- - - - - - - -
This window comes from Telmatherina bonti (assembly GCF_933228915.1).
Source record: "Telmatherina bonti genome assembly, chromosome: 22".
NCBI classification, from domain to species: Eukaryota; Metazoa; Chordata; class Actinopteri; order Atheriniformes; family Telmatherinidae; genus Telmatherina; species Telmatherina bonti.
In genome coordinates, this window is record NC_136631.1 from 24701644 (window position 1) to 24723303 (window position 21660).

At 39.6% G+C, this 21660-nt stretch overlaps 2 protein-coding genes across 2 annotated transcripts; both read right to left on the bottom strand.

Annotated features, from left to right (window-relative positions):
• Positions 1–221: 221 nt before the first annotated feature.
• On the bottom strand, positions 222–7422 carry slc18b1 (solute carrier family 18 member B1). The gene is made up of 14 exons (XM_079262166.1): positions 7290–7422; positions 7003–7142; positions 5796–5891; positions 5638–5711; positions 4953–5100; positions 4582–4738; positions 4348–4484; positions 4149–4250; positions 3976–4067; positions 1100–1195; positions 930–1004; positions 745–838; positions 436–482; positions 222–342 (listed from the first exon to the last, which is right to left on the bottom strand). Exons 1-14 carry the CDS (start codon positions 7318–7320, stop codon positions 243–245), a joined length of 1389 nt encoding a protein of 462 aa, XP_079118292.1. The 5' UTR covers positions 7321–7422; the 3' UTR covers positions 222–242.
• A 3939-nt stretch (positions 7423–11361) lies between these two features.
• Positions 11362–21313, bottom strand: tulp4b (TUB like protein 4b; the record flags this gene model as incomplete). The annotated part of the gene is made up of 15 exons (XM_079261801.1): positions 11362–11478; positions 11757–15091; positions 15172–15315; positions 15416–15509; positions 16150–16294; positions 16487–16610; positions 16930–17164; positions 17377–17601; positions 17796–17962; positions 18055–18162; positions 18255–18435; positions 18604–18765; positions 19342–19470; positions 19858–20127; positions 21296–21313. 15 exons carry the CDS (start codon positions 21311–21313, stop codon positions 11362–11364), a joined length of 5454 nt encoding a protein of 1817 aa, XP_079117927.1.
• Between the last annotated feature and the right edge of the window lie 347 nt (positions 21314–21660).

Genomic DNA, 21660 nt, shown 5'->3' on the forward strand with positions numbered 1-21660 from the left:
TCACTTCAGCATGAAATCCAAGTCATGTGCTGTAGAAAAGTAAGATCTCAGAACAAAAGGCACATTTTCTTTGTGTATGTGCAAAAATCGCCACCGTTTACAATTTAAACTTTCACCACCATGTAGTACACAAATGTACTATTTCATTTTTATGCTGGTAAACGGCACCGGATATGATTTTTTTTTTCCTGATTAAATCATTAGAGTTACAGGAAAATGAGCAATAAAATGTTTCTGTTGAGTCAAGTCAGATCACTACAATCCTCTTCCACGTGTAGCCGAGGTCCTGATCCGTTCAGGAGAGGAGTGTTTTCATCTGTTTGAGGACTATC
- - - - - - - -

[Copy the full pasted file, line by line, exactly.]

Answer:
This window comes from Telmatherina bonti (assembly GCF_933228915.1).
Source record: "Telmatherina bonti genome assembly, chromosome: 22".
NCBI classification, from domain to species: Eukaryota; Metazoa; Chordata; class Actinopteri; order Atheriniformes; family Telmatherinidae; genus Telmatherina; species Telmatherina bonti.
In genome coordinates, this window is record NC_136631.1 from 24701644 (window position 1) to 24723303 (window position 21660).

At 39.6% G+C, this 21660-nt stretch overlaps 2 protein-coding genes across 2 annotated transcripts; both read right to left on the bottom strand.

Annotated features, from left to right (window-relative positions):
• Positions 1–221: 221 nt before the first annotated feature.
• On the bottom strand, positions 222–7422 carry slc18b1 (solute carrier family 18 member B1). The gene is made up of 14 exons (XM_079262166.1): positions 7290–7422; positions 7003–7142; positions 5796–5891; positions 5638–5711; positions 4953–5100; positions 4582–4738; positions 4348–4484; positions 4149–4250; positions 3976–4067; positions 1100–1195; positions 930–1004; positions 745–838; positions 436–482; positions 222–342 (listed from the first exon to the last, which is right to left on the bottom strand). Exons 1-14 carry the CDS (start codon positions 7318–7320, stop codon positions 243–245), a joined length of 1389 nt encoding a protein of 462 aa, XP_079118292.1. The 5' UTR covers positions 7321–7422; the 3' UTR covers positions 222–242.
• A 3939-nt stretch (positions 7423–11361) lies between these two features.
• Positions 11362–21313, bottom strand: tulp4b (TUB like protein 4b; the record flags this gene model as incomplete). The annotated part of the gene is made up of 15 exons (XM_079261801.1): positions 11362–11478; positions 11757–15091; positions 15172–15315; positions 15416–15509; positions 16150–16294; positions 16487–16610; positions 16930–17164; positions 17377–17601; positions 17796–17962; positions 18055–18162; positions 18255–18435; positions 18604–18765; positions 19342–19470; positions 19858–20127; positions 21296–21313. 15 exons carry the CDS (start codon positions 21311–21313, stop codon positions 11362–11364), a joined length of 5454 nt encoding a protein of 1817 aa, XP_079117927.1.
• Between the last annotated feature and the right edge of the window lie 347 nt (positions 21314–21660).

Genomic DNA, 21660 nt, shown 5'->3' on the forward strand with positions numbered 1-21660 from the left:
TCACTTCAGCATGAAATCCAAGTCATGTGCTGTAGAAAAGTAAGATCTCAGAACAAAAGGCACATTTTCTTTGTGTATGTGCAAAAATCGCCACCGTTTACAATTTAAACTTTCACCACCATGTAGTACACAAATGTACTATTTCATTTTTATGCTGGTAAACGGCACCGGATATGATTTTTTTTTTCCTGATTAAATCATTAGAGTTACAGGAAAATGAGCAATAAAATGTTTCTGTTGAGTCAAGTCAGATCACTACAATCCTCTTCCACGTGTAGCCGAGGTCCTGATCCGTTCAGGAGAGGAGTGTTTTCATCTGTTTGAGGACTATC